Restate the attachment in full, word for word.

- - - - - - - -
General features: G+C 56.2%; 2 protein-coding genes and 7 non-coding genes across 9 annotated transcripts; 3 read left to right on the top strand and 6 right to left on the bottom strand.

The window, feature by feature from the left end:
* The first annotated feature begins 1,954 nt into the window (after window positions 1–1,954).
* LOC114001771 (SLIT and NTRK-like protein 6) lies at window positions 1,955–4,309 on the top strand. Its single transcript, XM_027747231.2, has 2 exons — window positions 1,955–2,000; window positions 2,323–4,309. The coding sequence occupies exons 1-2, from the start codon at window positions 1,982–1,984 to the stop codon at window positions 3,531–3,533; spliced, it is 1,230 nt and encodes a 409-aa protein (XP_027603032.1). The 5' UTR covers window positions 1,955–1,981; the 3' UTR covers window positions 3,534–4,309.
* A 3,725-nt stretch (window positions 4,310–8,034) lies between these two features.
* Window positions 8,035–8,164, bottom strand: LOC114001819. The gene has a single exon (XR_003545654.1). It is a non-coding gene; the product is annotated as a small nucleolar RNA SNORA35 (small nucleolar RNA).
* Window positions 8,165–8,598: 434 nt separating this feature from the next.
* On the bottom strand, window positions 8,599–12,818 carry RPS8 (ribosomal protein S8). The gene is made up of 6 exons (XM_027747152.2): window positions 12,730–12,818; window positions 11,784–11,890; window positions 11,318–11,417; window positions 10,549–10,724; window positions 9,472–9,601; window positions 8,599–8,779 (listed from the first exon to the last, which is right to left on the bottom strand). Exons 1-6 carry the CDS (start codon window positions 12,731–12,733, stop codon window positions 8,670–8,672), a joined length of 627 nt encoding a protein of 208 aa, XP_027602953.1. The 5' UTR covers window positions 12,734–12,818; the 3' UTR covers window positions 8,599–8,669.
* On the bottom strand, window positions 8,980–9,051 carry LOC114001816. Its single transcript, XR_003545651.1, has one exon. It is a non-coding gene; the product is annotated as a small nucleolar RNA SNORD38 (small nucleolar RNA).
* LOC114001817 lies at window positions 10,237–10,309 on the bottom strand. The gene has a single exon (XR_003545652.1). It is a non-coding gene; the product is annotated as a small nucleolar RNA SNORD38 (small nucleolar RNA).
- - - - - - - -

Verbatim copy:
General features: G+C 56.2%; 2 protein-coding genes and 7 non-coding genes across 9 annotated transcripts; 3 read left to right on the top strand and 6 right to left on the bottom strand.

The window, feature by feature from the left end:
* The first annotated feature begins 1,954 nt into the window (after window positions 1–1,954).
* LOC114001771 (SLIT and NTRK-like protein 6) lies at window positions 1,955–4,309 on the top strand. Its single transcript, XM_027747231.2, has 2 exons — window positions 1,955–2,000; window positions 2,323–4,309. The coding sequence occupies exons 1-2, from the start codon at window positions 1,982–1,984 to the stop codon at window positions 3,531–3,533; spliced, it is 1,230 nt and encodes a 409-aa protein (XP_027603032.1). The 5' UTR covers window positions 1,955–1,981; the 3' UTR covers window positions 3,534–4,309.
* A 3,725-nt stretch (window positions 4,310–8,034) lies between these two features.
* Window positions 8,035–8,164, bottom strand: LOC114001819. The gene has a single exon (XR_003545654.1). It is a non-coding gene; the product is annotated as a small nucleolar RNA SNORA35 (small nucleolar RNA).
* Window positions 8,165–8,598: 434 nt separating this feature from the next.
* On the bottom strand, window positions 8,599–12,818 carry RPS8 (ribosomal protein S8). The gene is made up of 6 exons (XM_027747152.2): window positions 12,730–12,818; window positions 11,784–11,890; window positions 11,318–11,417; window positions 10,549–10,724; window positions 9,472–9,601; window positions 8,599–8,779 (listed from the first exon to the last, which is right to left on the bottom strand). Exons 1-6 carry the CDS (start codon window positions 12,731–12,733, stop codon window positions 8,670–8,672), a joined length of 627 nt encoding a protein of 208 aa, XP_027602953.1. The 5' UTR covers window positions 12,734–12,818; the 3' UTR covers window positions 8,599–8,669.
* On the bottom strand, window positions 8,980–9,051 carry LOC114001816. Its single transcript, XR_003545651.1, has one exon. It is a non-coding gene; the product is annotated as a small nucleolar RNA SNORD38 (small nucleolar RNA).
* LOC114001817 lies at window positions 10,237–10,309 on the bottom strand. The gene has a single exon (XR_003545652.1). It is a non-coding gene; the product is annotated as a small nucleolar RNA SNORD38 (small nucleolar RNA).